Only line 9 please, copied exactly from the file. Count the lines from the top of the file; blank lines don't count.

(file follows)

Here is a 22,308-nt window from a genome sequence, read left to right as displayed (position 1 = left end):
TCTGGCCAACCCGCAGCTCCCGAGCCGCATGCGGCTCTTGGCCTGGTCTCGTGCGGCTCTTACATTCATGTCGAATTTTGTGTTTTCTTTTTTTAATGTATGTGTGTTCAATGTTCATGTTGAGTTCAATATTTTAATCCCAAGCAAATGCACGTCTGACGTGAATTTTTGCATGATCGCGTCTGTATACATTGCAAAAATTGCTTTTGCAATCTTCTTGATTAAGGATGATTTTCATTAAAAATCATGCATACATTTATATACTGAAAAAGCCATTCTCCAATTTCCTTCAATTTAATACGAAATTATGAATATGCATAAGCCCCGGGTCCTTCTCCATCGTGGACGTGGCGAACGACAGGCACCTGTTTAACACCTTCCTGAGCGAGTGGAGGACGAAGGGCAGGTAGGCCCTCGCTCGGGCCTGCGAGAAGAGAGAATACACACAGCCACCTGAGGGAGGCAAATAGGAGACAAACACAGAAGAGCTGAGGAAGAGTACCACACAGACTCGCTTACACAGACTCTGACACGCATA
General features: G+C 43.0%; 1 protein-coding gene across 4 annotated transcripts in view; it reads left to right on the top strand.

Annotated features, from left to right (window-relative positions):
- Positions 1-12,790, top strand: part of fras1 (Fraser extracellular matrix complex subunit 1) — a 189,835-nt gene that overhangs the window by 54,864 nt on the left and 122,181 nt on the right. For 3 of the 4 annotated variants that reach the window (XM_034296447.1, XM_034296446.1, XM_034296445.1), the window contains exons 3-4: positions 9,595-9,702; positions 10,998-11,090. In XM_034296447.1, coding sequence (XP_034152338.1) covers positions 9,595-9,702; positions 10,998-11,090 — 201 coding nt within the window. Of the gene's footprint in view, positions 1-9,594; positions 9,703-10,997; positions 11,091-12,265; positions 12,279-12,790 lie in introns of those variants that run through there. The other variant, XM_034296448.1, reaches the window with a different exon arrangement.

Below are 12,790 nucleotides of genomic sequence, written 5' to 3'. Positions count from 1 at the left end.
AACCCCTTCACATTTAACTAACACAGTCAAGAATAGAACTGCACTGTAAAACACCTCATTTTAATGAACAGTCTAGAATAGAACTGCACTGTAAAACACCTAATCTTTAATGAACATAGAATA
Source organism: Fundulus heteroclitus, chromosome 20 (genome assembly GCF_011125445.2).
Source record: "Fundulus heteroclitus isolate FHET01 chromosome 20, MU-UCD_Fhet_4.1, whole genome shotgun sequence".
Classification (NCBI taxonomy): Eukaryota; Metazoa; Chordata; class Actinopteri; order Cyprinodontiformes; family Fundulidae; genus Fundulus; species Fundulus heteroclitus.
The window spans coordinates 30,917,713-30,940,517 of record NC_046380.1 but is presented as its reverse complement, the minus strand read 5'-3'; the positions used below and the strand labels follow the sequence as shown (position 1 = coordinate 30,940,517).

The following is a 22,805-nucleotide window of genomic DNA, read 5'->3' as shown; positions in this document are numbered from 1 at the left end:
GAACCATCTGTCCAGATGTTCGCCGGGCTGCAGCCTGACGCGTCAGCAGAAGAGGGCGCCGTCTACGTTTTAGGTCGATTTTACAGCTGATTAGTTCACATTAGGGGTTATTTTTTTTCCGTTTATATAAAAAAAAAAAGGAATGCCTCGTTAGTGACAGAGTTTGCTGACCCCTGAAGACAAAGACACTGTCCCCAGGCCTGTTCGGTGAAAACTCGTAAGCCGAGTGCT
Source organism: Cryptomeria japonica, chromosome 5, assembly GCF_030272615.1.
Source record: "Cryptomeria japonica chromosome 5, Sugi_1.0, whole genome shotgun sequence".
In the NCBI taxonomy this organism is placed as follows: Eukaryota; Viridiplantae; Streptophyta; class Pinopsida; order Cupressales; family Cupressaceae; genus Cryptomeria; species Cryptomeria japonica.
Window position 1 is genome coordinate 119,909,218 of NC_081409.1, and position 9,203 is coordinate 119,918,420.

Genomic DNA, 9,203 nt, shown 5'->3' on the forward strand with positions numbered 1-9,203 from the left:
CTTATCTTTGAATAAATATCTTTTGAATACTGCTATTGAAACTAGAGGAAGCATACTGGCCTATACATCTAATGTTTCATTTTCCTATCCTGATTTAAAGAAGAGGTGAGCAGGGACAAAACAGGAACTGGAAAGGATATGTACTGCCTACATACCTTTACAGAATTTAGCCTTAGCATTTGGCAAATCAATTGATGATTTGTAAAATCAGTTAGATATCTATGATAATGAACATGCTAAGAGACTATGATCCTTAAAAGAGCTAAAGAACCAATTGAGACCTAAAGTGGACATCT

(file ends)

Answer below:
Source record: "Fundulus heteroclitus isolate FHET01 chromosome 20, MU-UCD_Fhet_4.1, whole genome shotgun sequence".